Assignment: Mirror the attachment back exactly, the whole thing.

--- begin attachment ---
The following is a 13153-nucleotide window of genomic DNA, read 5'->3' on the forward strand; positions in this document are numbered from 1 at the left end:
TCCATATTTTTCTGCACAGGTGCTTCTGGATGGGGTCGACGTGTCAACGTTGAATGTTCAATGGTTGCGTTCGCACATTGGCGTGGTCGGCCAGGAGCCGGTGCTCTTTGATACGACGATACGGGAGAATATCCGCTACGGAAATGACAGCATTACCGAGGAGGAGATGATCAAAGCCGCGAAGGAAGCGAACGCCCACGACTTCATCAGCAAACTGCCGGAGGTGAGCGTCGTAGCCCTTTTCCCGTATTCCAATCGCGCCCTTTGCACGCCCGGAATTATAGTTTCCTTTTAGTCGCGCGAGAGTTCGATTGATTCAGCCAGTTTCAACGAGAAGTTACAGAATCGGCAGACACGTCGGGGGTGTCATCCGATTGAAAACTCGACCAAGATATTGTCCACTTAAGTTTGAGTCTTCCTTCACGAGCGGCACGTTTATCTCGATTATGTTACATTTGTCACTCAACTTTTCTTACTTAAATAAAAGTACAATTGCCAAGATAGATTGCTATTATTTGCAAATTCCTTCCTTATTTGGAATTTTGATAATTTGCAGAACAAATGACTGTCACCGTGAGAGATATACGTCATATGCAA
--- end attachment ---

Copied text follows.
The following is a 13153-nucleotide window of genomic DNA, read 5'->3' on the forward strand; positions in this document are numbered from 1 at the left end:
TCCATATTTTTCTGCACAGGTGCTTCTGGATGGGGTCGACGTGTCAACGTTGAATGTTCAATGGTTGCGTTCGCACATTGGCGTGGTCGGCCAGGAGCCGGTGCTCTTTGATACGACGATACGGGAGAATATCCGCTACGGAAATGACAGCATTACCGAGGAGGAGATGATCAAAGCCGCGAAGGAAGCGAACGCCCACGACTTCATCAGCAAACTGCCGGAGGTGAGCGTCGTAGCCCTTTTCCCGTATTCCAATCGCGCCCTTTGCACGCCCGGAATTATAGTTTCCTTTTAGTCGCGCGAGAGTTCGATTGATTCAGCCAGTTTCAACGAGAAGTTACAGAATCGGCAGACACGTCGGGGGTGTCATCCGATTGAAAACTCGACCAAGATATTGTCCACTTAAGTTTGAGTCTTCCTTCACGAGCGGCACGTTTATCTCGATTATGTTACATTTGTCACTCAACTTTTCTTACTTAAATAAAAGTACAATTGCCAAGATAGATTGCTATTATTTGCAAATTCCTTCCTTATTTGGAATTTTGATAATTTGCAGAACAAATGACTGTCACCGTGAGAGATATACGTCATATGCAA